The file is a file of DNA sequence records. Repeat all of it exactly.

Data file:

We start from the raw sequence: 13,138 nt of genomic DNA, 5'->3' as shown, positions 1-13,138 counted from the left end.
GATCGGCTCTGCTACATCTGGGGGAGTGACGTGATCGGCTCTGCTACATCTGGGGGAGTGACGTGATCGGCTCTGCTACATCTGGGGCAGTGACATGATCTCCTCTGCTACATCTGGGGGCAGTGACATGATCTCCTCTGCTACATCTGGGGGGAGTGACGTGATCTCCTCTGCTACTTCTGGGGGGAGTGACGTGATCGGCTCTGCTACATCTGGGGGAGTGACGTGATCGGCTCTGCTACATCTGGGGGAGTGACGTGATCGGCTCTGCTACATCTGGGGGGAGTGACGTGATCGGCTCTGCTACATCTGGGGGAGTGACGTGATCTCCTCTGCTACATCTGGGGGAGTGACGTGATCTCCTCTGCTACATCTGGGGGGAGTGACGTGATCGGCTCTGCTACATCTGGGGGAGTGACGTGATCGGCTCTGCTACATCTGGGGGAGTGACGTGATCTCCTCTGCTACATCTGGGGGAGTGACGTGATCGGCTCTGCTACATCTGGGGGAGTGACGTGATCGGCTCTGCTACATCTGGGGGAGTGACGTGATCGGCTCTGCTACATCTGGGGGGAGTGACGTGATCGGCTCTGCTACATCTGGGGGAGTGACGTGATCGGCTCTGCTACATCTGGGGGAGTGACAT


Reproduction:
We start from the raw sequence: 13,138 nt of genomic DNA, 5'->3' as shown, positions 1-13,138 counted from the left end.
GATCGGCTCTGCTACATCTGGGGGAGTGACGTGATCGGCTCTGCTACATCTGGGGGAGTGACGTGATCGGCTCTGCTACATCTGGGGCAGTGACATGATCTCCTCTGCTACATCTGGGGGCAGTGACATGATCTCCTCTGCTACATCTGGGGGGAGTGACGTGATCTCCTCTGCTACTTCTGGGGGGAGTGACGTGATCGGCTCTGCTACATCTGGGGGAGTGACGTGATCGGCTCTGCTACATCTGGGGGAGTGACGTGATCGGCTCTGCTACATCTGGGGGGAGTGACGTGATCGGCTCTGCTACATCTGGGGGAGTGACGTGATCTCCTCTGCTACATCTGGGGGAGTGACGTGATCTCCTCTGCTACATCTGGGGGGAGTGACGTGATCGGCTCTGCTACATCTGGGGGAGTGACGTGATCGGCTCTGCTACATCTGGGGGAGTGACGTGATCTCCTCTGCTACATCTGGGGGAGTGACGTGATCGGCTCTGCTACATCTGGGGGAGTGACGTGATCGGCTCTGCTACATCTGGGGGAGTGACGTGATCGGCTCTGCTACATCTGGGGGGAGTGACGTGATCGGCTCTGCTACATCTGGGGGAGTGACGTGATCGGCTCTGCTACATCTGGGGGAGTGACAT